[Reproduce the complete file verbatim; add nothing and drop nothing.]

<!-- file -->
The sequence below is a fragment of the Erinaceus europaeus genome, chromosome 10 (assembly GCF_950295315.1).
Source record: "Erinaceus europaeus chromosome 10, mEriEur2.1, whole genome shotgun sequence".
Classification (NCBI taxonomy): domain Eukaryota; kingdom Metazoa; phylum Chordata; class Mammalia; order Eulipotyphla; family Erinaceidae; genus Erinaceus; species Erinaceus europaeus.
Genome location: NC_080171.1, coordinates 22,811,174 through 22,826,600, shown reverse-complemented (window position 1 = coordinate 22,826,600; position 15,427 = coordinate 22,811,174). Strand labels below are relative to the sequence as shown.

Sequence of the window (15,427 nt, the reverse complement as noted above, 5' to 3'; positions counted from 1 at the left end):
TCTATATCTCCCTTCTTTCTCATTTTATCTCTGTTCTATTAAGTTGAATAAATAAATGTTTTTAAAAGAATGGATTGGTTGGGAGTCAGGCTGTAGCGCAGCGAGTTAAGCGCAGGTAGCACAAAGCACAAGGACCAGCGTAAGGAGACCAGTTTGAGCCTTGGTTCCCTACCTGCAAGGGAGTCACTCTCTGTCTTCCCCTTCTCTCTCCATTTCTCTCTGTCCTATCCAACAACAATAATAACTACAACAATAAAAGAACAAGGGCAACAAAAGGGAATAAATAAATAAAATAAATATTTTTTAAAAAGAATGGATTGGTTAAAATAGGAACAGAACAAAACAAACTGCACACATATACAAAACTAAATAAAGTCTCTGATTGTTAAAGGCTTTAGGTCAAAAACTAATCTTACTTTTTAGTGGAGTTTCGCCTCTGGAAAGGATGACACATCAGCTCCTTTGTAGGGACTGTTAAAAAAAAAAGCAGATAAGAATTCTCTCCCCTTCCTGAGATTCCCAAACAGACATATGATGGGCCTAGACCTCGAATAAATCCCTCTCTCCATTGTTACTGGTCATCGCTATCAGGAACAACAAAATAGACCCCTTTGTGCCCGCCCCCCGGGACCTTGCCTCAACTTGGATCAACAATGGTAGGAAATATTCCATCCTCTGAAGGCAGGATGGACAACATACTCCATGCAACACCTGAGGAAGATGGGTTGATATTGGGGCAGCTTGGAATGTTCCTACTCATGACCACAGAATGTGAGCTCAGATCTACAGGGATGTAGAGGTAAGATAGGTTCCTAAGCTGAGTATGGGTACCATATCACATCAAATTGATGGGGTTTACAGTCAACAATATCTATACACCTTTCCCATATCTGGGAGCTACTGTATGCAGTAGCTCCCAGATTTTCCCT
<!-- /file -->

The sequence below is a fragment of the Erinaceus europaeus genome, chromosome 10 (assembly GCF_950295315.1).
Source record: "Erinaceus europaeus chromosome 10, mEriEur2.1, whole genome shotgun sequence".
Classification (NCBI taxonomy): domain Eukaryota; kingdom Metazoa; phylum Chordata; class Mammalia; order Eulipotyphla; family Erinaceidae; genus Erinaceus; species Erinaceus europaeus.
Genome location: NC_080171.1, coordinates 22,811,174 through 22,826,600, shown reverse-complemented (window position 1 = coordinate 22,826,600; position 15,427 = coordinate 22,811,174). Strand labels below are relative to the sequence as shown.

Sequence of the window (15,427 nt, the reverse complement as noted above, 5' to 3'; positions counted from 1 at the left end):
TCTATATCTCCCTTCTTTCTCATTTTATCTCTGTTCTATTAAGTTGAATAAATAAATGTTTTTAAAAGAATGGATTGGTTGGGAGTCAGGCTGTAGCGCAGCGAGTTAAGCGCAGGTAGCACAAAGCACAAGGACCAGCGTAAGGAGACCAGTTTGAGCCTTGGTTCCCTACCTGCAAGGGAGTCACTCTCTGTCTTCCCCTTCTCTCTCCATTTCTCTCTGTCCTATCCAACAACAATAATAACTACAACAATAAAAGAACAAGGGCAACAAAAGGGAATAAATAAATAAAATAAATATTTTTTAAAAAGAATGGATTGGTTAAAATAGGAACAGAACAAAACAAACTGCACACATATACAAAACTAAATAAAGTCTCTGATTGTTAAAGGCTTTAGGTCAAAAACTAATCTTACTTTTTAGTGGAGTTTCGCCTCTGGAAAGGATGACACATCAGCTCCTTTGTAGGGACTGTTAAAAAAAAAAGCAGATAAGAATTCTCTCCCCTTCCTGAGATTCCCAAACAGACATATGATGGGCCTAGACCTCGAATAAATCCCTCTCTCCATTGTTACTGGTCATCGCTATCAGGAACAACAAAATAGACCCCTTTGTGCCCGCCCCCCGGGACCTTGCCTCAACTTGGATCAACAATGGTAGGAAATATTCCATCCTCTGAAGGCAGGATGGACAACATACTCCATGCAACACCTGAGGAAGATGGGTTGATATTGGGGCAGCTTGGAATGTTCCTACTCATGACCACAGAATGTGAGCTCAGATCTACAGGGATGTAGAGGTAAGATAGGTTCCTAAGCTGAGTATGGGTACCATATCACATCAAATTGATGGGGTTTACAGTCAACAATATCTATACACCTTTCCCATATCTGGGAGCTACTGTATGCAGTAGCTCCCAGATTTTCCCT